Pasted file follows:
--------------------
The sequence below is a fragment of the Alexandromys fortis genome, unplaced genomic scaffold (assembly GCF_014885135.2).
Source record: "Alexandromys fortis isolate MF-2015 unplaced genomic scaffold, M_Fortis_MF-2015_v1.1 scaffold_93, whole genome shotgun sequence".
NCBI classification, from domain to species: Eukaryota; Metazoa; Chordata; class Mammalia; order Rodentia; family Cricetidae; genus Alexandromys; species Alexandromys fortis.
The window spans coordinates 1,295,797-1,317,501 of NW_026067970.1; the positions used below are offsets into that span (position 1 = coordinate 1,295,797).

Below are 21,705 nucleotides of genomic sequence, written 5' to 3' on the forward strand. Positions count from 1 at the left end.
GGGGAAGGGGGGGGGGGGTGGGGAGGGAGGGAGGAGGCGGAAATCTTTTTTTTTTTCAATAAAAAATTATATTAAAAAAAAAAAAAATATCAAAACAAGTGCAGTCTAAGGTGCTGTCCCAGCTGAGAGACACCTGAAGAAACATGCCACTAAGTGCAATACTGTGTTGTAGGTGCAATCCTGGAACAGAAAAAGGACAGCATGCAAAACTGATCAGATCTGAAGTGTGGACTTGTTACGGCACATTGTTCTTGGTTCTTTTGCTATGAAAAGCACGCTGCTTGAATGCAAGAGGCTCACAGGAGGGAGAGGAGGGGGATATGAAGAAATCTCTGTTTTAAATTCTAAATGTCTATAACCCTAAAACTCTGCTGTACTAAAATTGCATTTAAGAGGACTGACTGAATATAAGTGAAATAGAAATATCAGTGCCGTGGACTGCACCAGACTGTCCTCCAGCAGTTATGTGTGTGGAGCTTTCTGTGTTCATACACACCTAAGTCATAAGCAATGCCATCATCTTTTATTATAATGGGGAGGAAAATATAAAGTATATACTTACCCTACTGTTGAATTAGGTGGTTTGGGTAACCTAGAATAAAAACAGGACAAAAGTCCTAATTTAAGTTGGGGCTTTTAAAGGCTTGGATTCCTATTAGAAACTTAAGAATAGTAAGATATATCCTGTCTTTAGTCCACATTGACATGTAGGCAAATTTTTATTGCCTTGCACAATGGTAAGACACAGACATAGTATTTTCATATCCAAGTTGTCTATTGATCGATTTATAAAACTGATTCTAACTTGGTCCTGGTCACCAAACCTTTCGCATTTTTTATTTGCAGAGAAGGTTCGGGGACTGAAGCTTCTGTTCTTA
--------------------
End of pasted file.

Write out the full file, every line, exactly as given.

The sequence below is a fragment of the Alexandromys fortis genome, unplaced genomic scaffold (assembly GCF_014885135.2).
Source record: "Alexandromys fortis isolate MF-2015 unplaced genomic scaffold, M_Fortis_MF-2015_v1.1 scaffold_93, whole genome shotgun sequence".
NCBI classification, from domain to species: Eukaryota; Metazoa; Chordata; class Mammalia; order Rodentia; family Cricetidae; genus Alexandromys; species Alexandromys fortis.
The window spans coordinates 1,295,797-1,317,501 of NW_026067970.1; the positions used below are offsets into that span (position 1 = coordinate 1,295,797).

Below are 21,705 nucleotides of genomic sequence, written 5' to 3' on the forward strand. Positions count from 1 at the left end.
GGGGAAGGGGGGGGGGGGTGGGGAGGGAGGGAGGAGGCGGAAATCTTTTTTTTTTTCAATAAAAAATTATATTAAAAAAAAAAAAAATATCAAAACAAGTGCAGTCTAAGGTGCTGTCCCAGCTGAGAGACACCTGAAGAAACATGCCACTAAGTGCAATACTGTGTTGTAGGTGCAATCCTGGAACAGAAAAAGGACAGCATGCAAAACTGATCAGATCTGAAGTGTGGACTTGTTACGGCACATTGTTCTTGGTTCTTTTGCTATGAAAAGCACGCTGCTTGAATGCAAGAGGCTCACAGGAGGGAGAGGAGGGGGATATGAAGAAATCTCTGTTTTAAATTCTAAATGTCTATAACCCTAAAACTCTGCTGTACTAAAATTGCATTTAAGAGGACTGACTGAATATAAGTGAAATAGAAATATCAGTGCCGTGGACTGCACCAGACTGTCCTCCAGCAGTTATGTGTGTGGAGCTTTCTGTGTTCATACACACCTAAGTCATAAGCAATGCCATCATCTTTTATTATAATGGGGAGGAAAATATAAAGTATATACTTACCCTACTGTTGAATTAGGTGGTTTGGGTAACCTAGAATAAAAACAGGACAAAAGTCCTAATTTAAGTTGGGGCTTTTAAAGGCTTGGATTCCTATTAGAAACTTAAGAATAGTAAGATATATCCTGTCTTTAGTCCACATTGACATGTAGGCAAATTTTTATTGCCTTGCACAATGGTAAGACACAGACATAGTATTTTCATATCCAAGTTGTCTATTGATCGATTTATAAAACTGATTCTAACTTGGTCCTGGTCACCAAACCTTTCGCATTTTTTATTTGCAGAGAAGGTTCGGGGACTGAAGCTTCTGTTCTTA